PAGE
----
Living during a pandemic such as the current COVID-19 virus is a ripe time for looking outward and feeling fear. However, a pandemic is also a ripe time for turning inward and discovering our strength, desire, and truth. Dr. Irvin Yalom, one of the developers of existential psychotherapy says, “Though the physicality of death destroys us, the idea of death may save us.” But with so much turbulence in our current circumstances and so much fear in our mind and bodies, how do we channel this pandemic for our personal growth and the growth of our community? I propose we need regular practices of regulating, observing, listening, and acting. Today’s second post is on observing.
When our nervous system is more at ease (after the regulating process we described in the last post), we can more fully be present to not only our fears, but also our desires. In my experience, it’s not only my fear that gets my body’s system activated but also my desire, my pleasure, my excitement, my optimism and hope. Being reactive, and even scared of, any feelings is common for those carrying emotional trauma in their bodies and at this time we are collectively carrying some emotional trauma energy from the pandemic.
With the body more regulated, instead of reactive to our own emotion, the mind can be more at ease with fully bringing its attention to what is inside us. In mindfulness, or being nonjudgmentally aware of what is in the present moment, we hold a metaphorical flashlight and magnifying glass upon our thoughts, emotions and body sensations. Developing mindfulness is like exercising a muscle that we all have, but that also atrophies without regular use. Here are a few practices for developing mindfulness:
- Breath meditation: Pay attention to the sensation of your breath at the tip of your nose or to the rising and falling of your belly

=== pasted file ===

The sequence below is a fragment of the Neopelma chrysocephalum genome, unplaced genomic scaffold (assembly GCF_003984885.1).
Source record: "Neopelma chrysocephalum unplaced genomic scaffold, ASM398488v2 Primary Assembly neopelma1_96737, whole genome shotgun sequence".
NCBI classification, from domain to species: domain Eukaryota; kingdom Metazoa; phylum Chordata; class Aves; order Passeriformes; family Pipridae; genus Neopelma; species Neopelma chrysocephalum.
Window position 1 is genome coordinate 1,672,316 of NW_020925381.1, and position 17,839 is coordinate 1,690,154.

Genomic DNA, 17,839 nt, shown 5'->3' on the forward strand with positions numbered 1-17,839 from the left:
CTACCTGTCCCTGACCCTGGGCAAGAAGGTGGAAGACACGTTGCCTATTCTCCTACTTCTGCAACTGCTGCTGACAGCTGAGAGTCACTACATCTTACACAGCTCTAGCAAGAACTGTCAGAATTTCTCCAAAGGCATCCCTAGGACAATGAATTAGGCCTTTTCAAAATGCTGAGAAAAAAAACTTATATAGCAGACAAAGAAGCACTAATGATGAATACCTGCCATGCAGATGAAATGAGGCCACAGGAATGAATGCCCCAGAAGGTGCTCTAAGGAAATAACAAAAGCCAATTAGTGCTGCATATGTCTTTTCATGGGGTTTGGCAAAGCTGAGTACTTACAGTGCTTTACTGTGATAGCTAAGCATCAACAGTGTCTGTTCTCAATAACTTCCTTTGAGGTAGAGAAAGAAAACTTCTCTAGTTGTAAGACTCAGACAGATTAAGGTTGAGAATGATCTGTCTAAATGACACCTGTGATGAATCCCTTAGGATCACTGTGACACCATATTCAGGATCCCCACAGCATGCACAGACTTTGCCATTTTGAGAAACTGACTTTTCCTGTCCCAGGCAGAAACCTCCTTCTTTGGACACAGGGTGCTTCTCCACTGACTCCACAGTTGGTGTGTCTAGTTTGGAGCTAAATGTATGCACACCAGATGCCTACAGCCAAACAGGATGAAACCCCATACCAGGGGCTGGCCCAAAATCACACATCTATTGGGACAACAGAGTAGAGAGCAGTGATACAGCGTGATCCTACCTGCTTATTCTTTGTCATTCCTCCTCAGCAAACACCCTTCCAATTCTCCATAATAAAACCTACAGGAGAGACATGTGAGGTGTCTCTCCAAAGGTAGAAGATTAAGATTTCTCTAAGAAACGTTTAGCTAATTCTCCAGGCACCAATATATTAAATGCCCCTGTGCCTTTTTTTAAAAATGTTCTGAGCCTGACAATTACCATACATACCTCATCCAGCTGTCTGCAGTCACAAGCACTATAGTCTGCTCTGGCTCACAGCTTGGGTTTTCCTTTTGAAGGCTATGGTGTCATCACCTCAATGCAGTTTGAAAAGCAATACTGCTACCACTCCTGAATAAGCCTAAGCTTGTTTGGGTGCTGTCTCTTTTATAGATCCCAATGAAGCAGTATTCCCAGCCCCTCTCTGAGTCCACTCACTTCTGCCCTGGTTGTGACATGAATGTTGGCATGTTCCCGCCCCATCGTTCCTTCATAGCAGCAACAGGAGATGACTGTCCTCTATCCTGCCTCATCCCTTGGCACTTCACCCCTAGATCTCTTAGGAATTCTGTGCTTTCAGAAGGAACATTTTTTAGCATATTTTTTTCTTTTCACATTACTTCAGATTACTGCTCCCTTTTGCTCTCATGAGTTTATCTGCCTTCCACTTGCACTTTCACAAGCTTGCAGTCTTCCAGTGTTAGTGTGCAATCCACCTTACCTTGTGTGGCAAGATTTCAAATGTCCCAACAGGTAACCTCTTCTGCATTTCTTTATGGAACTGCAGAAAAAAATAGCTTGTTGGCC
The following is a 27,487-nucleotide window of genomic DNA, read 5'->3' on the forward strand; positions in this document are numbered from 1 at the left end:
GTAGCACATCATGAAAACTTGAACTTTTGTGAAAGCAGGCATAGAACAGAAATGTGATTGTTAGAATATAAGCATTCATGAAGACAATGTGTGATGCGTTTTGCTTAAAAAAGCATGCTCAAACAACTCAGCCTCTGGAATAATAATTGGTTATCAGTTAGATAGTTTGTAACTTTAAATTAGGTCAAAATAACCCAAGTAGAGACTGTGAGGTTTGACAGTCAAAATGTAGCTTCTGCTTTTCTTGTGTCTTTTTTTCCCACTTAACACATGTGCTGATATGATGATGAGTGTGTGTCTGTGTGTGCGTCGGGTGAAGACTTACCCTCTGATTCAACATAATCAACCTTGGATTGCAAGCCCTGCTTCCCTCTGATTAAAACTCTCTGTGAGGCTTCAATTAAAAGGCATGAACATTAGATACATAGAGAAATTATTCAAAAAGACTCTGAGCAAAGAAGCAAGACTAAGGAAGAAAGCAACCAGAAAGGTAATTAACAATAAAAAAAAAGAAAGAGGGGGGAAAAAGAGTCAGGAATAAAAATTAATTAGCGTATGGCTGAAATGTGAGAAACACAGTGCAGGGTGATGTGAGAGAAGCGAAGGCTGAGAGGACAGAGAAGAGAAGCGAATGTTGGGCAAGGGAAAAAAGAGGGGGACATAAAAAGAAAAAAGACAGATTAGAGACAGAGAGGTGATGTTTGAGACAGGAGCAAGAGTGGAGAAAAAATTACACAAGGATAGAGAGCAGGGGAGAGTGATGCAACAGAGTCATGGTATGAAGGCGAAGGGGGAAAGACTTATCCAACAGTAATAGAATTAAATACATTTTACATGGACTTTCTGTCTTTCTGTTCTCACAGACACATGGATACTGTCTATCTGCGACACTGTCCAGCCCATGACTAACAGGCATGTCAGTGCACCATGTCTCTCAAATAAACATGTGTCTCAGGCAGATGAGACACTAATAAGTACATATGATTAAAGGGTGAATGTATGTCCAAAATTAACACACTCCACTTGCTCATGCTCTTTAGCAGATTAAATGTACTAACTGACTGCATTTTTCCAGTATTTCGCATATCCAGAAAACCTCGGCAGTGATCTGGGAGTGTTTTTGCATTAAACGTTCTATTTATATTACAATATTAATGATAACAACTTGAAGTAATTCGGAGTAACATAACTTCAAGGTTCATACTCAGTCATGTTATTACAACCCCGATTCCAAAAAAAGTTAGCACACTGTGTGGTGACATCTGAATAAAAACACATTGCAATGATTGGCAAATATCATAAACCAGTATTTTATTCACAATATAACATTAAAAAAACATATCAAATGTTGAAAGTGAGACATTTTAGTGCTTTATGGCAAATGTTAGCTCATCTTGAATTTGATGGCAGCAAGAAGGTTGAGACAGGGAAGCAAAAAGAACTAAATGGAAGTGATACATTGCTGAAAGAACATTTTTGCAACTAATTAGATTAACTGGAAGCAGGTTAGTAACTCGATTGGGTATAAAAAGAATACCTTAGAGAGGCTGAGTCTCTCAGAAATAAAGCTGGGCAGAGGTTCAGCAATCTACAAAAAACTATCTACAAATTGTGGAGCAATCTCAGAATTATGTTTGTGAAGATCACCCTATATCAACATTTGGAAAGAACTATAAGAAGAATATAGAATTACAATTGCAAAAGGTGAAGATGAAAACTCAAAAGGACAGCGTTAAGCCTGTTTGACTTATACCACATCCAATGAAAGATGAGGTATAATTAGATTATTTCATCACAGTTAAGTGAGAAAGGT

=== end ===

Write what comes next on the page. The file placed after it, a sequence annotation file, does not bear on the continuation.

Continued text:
- Walking meditation: Pay attention to the sensation of your feet on the floor as you walk
- Mantra meditation: Inwardly repeat a phrase over and over again
- Mindfulness meditation: Sit with focused awareness on all your sensations
The key is to return your attention to whatever your selected focus is, again, and again, and again, and to do so without judgement. This strengthens the mind’s capacity to be focused, especially when strong emotions or distressing thoughts are present, and to hold whatever is true without reactivity (not judging it).
I practice observing by doing breath meditation, because I can do it anywhere and anytime. Beginning with five minutes a day can make a significant impact on how present you are to yourself, others, and your environment.
Observing our thoughts and feelings nonjudgmentally can help us center and ground ourselves so that we can look inward with gentleness and focus to find our answers for how to move forward. My next post will focus on how we can make that inward journey with practices of listening to discover our strength, desire, and truth. Until then, consider experimenting with one of the above practices.
by: Sean Williams, Deep Eddy Psychotherapy Scheduling Team